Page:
Orygen welcomes the $59.7 million mental health support package announced today by the Victorian Government, which includes measures that will make it easier for young Victorians to access mental health supports while adhering to the physical distancing requirements brought about by the COVID-19 outbreak.
The government’s package includes measures that flow from the interim report of the Royal Commission into Victoria’s mental health system as well as new measures that are a direct response to the impact of COVID-19 on young people’s mental health.
These include $6 million for Orygen to scale up its evidence-based digital mental health platform and additional funding to deliver 15 youth mental health ‘beds’ across north-west Melbourne via Hospital in the Home.
Orygen’s executive director Professor Patrick McGorry said COVID-19 had expedited the need for innovative strategies that adapt and extend mental health care.
“This Victorian Government’s investment reflects Orygen’s long-standing role in creating, testing and scaling up evidence-based mental health interventions,” Professor McGorry said.
“In the current context of the physical distancing requirements driven by the COVID-19 pandemic, there has been a major refocus on the potential for the digital delivery of mental health care,” Professor McGorry said. “The Moderated Online Social Therapy (MOST) platform developed by Professor Mario Alvarez’s team at Orygen is unique in that it delivers a range of advanced online treatment options that are customisable to the needs of individual young people fully integrated with the face to face clinical care a young person is receiving. The third winning element is the social network aspect which connects substantial numbers of young people facing the same challenges and enables them to support each other while accessing support from peer and professional moderators.”
The MOST platform has undergone 10 years of research and development, and supports young people at all stages of their treatment. Help-seeking, face-to-face therapy and relapse prevention are all blended with online support, which is backed up by clinician and young person moderation.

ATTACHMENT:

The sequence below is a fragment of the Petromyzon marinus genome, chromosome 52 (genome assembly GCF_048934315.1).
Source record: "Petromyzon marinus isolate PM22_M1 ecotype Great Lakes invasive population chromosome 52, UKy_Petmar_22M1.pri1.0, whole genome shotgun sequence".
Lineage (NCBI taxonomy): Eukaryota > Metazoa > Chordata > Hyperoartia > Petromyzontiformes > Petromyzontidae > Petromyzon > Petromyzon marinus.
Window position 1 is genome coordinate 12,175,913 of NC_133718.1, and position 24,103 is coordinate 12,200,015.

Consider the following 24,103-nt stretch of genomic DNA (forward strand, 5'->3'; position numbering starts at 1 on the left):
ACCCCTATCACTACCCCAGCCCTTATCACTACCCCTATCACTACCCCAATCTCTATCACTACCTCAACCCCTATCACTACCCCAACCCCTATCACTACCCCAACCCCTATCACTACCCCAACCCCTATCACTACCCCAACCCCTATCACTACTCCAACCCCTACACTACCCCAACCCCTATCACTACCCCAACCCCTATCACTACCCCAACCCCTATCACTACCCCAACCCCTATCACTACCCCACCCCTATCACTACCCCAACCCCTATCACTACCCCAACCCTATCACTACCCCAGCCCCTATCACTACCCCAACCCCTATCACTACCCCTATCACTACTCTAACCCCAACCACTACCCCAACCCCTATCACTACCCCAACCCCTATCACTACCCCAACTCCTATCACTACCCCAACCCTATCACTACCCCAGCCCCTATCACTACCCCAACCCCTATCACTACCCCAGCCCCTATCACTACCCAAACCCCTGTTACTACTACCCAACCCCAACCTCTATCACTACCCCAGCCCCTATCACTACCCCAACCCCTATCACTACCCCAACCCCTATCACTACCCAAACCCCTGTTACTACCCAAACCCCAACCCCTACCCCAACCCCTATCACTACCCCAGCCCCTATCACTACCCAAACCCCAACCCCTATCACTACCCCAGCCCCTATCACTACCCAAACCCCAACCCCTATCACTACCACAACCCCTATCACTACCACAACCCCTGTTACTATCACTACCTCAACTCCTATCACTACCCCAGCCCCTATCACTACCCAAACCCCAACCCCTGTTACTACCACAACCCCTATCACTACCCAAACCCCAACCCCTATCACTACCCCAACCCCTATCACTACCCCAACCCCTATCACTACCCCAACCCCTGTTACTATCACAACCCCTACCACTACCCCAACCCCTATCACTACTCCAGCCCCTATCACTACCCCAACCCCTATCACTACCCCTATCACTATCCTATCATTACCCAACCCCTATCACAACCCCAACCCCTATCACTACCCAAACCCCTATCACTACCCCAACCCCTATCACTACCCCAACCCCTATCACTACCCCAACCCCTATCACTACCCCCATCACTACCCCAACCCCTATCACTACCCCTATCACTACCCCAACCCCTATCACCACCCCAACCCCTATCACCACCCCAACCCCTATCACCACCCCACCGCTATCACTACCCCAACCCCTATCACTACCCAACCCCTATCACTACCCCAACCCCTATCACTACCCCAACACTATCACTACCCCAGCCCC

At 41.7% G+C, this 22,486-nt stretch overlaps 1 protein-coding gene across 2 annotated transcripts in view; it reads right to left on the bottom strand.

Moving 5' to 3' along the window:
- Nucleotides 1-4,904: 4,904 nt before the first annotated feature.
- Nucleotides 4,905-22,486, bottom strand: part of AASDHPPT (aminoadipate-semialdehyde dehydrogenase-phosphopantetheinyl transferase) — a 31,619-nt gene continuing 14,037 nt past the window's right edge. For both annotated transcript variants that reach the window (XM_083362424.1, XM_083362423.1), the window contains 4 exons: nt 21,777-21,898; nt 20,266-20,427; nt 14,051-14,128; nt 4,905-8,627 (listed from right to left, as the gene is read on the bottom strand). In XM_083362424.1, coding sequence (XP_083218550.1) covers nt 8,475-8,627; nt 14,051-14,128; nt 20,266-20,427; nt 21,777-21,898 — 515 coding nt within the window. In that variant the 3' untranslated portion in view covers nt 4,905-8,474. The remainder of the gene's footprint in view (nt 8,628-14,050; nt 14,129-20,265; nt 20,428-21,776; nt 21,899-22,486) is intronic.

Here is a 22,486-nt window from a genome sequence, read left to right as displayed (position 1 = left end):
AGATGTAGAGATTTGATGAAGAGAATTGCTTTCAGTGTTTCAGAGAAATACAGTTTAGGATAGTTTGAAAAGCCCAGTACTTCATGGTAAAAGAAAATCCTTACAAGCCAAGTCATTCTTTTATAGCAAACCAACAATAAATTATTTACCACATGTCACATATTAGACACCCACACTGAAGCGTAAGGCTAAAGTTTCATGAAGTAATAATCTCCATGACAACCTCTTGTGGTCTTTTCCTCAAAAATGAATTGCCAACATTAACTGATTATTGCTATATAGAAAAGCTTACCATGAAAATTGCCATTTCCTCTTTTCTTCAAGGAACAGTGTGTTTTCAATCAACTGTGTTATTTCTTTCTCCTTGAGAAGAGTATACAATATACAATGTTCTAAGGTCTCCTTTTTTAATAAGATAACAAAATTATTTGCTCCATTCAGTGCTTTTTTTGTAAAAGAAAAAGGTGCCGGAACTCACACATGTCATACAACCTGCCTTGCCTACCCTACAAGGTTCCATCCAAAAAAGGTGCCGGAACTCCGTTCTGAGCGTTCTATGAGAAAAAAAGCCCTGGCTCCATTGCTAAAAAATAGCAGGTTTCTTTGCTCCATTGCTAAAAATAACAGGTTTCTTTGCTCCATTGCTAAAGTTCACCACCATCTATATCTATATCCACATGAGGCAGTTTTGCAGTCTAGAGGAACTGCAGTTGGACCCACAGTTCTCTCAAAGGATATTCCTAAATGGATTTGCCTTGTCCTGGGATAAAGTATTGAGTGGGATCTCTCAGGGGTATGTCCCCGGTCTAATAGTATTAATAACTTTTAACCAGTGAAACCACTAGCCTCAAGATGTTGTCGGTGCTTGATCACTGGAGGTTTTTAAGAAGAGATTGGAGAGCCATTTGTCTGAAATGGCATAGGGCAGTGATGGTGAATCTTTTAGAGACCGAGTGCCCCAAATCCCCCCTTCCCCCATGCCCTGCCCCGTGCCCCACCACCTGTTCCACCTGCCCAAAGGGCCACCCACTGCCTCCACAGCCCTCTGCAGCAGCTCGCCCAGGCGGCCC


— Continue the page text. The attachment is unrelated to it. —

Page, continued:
The government’s funding will support the rapid roll-out of the MOST platform across state-funded child and adolescent youth mental health services and all Victorian headspace centres.
As part of its funding package the government also announced more than 100 new mental health beds for north-west Melbourne and Geelong. Fifteen of these beds are youth Hospital in the Home (HiTH) beds for young people aged 12-25, which Orygen will be responsible for implementing in partnership with Melbourne Health. There is currently no HiTH for youth mental health currently operating in Victoria.
Professor McGorry said the HiTH beds would give young people immediate access to acute hospital services in the least restrictive environment possible.
Hospital in the Home revives and reinvents the home based acute treatment pioneered in Victoria in the 1990s which in recent years has been diluted or disappeared. HitH has been successfully implemented across Victoria for some physical health conditions, but is actually extremely well suited for mental illness. It has been successfully implemented in Western Australia for young people with mental health disorders for the past four years. It provides care in the patient’s home or usual place of residence that would otherwise need to be delivered within a hospital to an admitted patient, in mental health care it would replace what would usually be an inpatient admission to an authorised mental health unit.
“We believe youth Hospital in the Home represents a long sought-after opportunity to provide more comprehensive care in a way that is uniquely suited to these challenging times for young people and their families.,” Professor McGorry said. “It also adds much-needed capacity to the state-funded youth mental health services in the north and west of Melbourne.”
Professor McGorry said today’s funding announcement would start to drive the necessary transformation that had been identified in the Royal Commission’s interim report but that had also become imperative as the acute mental health impacts brought about by COVID-19 started to emerge.